Not the bees indeed. The bees were cut from this edition of the film, replaced by the screams of Nicolas Cage replicating that one SpongeBob SquarePants fish that says “my legs” in some unknown, forgotten gag. A horrible trade-off for The Wicker Man to take, but there it is. What surrounds this one-trick memery that Cage accidentally stumbled in on is a horrific hatchet job remastering of a Christopher Lee classic from the early 1970s. The Wicker Man was a story of cultism and the Little England mentality that would soon crop up around that period. The Cage-led remake does not have that, it trades it out for the Hollywood showman to give it that star power. In turn, it creates a rapid spiral Cage would soon find himself tumbling through for over a decade.
Nowhere clearer is that than when Cage punches a minor antagonist in the mouth, steals their bear costume, and proceeds to repeat the same process. Punching away at the predominantly women-clad cast, spin-kicking one into a framed photo and pulling a gun on a teacher with a bicycle may sound horrific until realising Cage is, indeed, portraying the hero. He is on a mission to figure out whatever happened to a missing girl, although that gets bogged down in the various avenues of strange and lacklustre quality The Wicker Man can relay. It fails both as a remake and as an individual piece of horror because of how polished and underwhelming it feels.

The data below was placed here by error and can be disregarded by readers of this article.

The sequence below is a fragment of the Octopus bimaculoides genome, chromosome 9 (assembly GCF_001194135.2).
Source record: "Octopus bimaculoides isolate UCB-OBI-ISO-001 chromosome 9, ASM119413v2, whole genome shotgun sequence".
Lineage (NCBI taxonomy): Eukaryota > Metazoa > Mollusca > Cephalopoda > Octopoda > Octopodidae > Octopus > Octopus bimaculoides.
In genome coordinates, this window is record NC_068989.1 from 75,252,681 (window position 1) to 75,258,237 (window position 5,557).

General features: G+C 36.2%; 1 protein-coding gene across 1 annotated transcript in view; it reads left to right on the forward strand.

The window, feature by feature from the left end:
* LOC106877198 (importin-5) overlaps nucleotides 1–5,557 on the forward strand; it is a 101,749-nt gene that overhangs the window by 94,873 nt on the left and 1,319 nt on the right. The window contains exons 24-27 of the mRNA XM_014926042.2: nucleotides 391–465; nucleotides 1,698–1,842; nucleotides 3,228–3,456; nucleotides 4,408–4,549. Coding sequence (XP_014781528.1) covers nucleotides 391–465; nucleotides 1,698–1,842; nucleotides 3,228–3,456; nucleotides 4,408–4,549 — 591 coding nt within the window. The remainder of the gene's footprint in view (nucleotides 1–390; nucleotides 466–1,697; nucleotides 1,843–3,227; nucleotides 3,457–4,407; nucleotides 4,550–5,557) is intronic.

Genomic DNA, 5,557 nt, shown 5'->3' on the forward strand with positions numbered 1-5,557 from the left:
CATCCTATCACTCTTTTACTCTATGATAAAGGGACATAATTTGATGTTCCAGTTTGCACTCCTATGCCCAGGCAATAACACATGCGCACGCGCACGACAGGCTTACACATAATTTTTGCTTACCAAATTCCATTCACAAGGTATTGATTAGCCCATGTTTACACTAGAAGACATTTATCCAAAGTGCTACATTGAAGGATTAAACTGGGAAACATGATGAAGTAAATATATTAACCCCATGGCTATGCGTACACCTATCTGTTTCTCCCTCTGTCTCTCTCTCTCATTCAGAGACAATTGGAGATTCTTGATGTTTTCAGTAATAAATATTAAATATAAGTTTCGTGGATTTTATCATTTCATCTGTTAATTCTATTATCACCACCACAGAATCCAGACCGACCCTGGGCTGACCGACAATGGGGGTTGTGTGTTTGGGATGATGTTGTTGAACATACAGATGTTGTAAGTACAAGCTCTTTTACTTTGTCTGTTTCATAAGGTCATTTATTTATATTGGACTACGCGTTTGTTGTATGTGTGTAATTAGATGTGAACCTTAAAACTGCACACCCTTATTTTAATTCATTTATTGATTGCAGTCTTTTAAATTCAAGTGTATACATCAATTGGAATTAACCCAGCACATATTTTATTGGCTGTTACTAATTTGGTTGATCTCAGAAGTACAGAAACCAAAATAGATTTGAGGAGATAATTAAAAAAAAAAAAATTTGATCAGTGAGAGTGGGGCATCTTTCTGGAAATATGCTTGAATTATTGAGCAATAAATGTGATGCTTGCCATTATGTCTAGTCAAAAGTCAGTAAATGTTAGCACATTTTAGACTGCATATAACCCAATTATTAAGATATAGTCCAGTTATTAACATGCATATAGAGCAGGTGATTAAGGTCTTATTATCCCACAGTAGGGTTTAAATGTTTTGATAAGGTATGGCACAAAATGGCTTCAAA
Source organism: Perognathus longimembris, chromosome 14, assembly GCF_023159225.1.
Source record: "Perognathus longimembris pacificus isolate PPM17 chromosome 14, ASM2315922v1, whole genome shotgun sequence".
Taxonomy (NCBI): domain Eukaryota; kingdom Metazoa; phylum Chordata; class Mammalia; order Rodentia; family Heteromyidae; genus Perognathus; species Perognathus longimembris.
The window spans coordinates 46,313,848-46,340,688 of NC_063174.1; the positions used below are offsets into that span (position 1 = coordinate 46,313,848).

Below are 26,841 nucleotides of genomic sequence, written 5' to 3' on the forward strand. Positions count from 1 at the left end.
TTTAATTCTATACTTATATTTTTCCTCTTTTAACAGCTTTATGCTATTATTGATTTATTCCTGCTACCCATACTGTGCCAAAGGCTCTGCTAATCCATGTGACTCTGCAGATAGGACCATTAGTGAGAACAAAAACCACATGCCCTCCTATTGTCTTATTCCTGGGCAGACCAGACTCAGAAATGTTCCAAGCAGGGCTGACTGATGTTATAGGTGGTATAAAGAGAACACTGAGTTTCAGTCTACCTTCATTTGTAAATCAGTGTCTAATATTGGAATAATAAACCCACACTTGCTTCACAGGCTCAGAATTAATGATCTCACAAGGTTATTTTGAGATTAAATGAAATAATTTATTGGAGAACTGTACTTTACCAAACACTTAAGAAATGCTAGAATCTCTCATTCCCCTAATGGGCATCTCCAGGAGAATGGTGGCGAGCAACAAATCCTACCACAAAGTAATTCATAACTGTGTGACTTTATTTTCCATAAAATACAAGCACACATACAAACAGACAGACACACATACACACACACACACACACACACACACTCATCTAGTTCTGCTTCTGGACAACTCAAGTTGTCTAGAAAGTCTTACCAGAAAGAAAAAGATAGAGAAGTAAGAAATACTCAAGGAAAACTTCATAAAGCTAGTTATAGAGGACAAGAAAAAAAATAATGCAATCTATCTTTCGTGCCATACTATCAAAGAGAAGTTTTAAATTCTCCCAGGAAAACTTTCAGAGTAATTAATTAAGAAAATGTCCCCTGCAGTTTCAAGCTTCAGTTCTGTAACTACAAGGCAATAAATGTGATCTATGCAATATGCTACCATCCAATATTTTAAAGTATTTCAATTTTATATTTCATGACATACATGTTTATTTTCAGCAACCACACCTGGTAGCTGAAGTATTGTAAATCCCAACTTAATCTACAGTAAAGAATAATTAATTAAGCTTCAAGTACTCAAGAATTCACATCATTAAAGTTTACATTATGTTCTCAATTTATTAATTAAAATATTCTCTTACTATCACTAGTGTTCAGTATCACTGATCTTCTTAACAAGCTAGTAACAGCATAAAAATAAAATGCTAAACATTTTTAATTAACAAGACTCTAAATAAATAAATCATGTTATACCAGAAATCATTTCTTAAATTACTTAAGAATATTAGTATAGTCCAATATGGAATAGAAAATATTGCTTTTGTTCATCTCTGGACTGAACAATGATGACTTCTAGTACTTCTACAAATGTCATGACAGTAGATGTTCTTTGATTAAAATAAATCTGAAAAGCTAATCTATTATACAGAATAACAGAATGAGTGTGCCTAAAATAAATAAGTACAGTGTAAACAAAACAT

There is no message to be found within as there was with the original. Cage is always on hand for some relatively entertaining work, but it is the variety that would lend itself to the work audiences love to laugh at, rather than love to engage with. The Wicker Man feels like the catalyst for that, and it is the great redeemer of his career at times. He’s clearly giving it a real go, and despite a horrendous script and some shoddy direction from Neil LaBute, there’s a real feeling of passion from Cage throughout. You can hand a man a terrible script that sees him startled by a crow and dreaming of children hit by trucks, but you cannot stomp out his passion. LaBute tries hard though, there is little within The Wicker Man that can really redeem Cage or anyone around him.
But is that not the charm of this feature? The Wicker Man was just one in a long string of ill-fated Hollywood establishment adaptations. It just so happens that this one had Cage within it, whose panicked reaction to such a bad script is to hammer it home as best he can. More power to him, he makes for an entertaining lead and even salvages a few scenes. It does not do much to elevate The Wicker Man, but it feels almost watchable at times. If it weren’t for how scattershot its opening is and how duly predictable the dialogue can be at times, it’d be a shaky classic that depends almost entirely on its leading man.